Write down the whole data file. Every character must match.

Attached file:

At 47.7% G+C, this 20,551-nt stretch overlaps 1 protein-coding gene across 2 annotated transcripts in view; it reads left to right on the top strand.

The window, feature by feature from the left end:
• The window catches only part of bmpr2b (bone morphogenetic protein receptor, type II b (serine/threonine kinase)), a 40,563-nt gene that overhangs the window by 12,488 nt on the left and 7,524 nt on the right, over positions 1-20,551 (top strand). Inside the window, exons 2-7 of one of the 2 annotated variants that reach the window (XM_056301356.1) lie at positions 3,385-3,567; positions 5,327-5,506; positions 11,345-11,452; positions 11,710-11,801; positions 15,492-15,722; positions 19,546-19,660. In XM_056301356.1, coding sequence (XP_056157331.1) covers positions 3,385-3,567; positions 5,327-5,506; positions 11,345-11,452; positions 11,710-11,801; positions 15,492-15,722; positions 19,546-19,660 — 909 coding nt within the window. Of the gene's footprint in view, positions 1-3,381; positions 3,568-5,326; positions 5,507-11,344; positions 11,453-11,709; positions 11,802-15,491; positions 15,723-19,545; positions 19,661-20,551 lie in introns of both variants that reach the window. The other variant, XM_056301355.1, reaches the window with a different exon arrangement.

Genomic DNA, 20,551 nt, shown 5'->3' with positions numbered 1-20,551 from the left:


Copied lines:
At 47.7% G+C, this 20,551-nt stretch overlaps 1 protein-coding gene across 2 annotated transcripts in view; it reads left to right on the top strand.

The window, feature by feature from the left end:
• The window catches only part of bmpr2b (bone morphogenetic protein receptor, type II b (serine/threonine kinase)), a 40,563-nt gene that overhangs the window by 12,488 nt on the left and 7,524 nt on the right, over positions 1-20,551 (top strand). Inside the window, exons 2-7 of one of the 2 annotated variants that reach the window (XM_056301356.1) lie at positions 3,385-3,567; positions 5,327-5,506; positions 11,345-11,452; positions 11,710-11,801; positions 15,492-15,722; positions 19,546-19,660. In XM_056301356.1, coding sequence (XP_056157331.1) covers positions 3,385-3,567; positions 5,327-5,506; positions 11,345-11,452; positions 11,710-11,801; positions 15,492-15,722; positions 19,546-19,660 — 909 coding nt within the window. Of the gene's footprint in view, positions 1-3,381; positions 3,568-5,326; positions 5,507-11,344; positions 11,453-11,709; positions 11,802-15,491; positions 15,723-19,545; positions 19,661-20,551 lie in introns of both variants that reach the window. The other variant, XM_056301355.1, reaches the window with a different exon arrangement.

Genomic DNA, 20,551 nt, shown 5'->3' with positions numbered 1-20,551 from the left: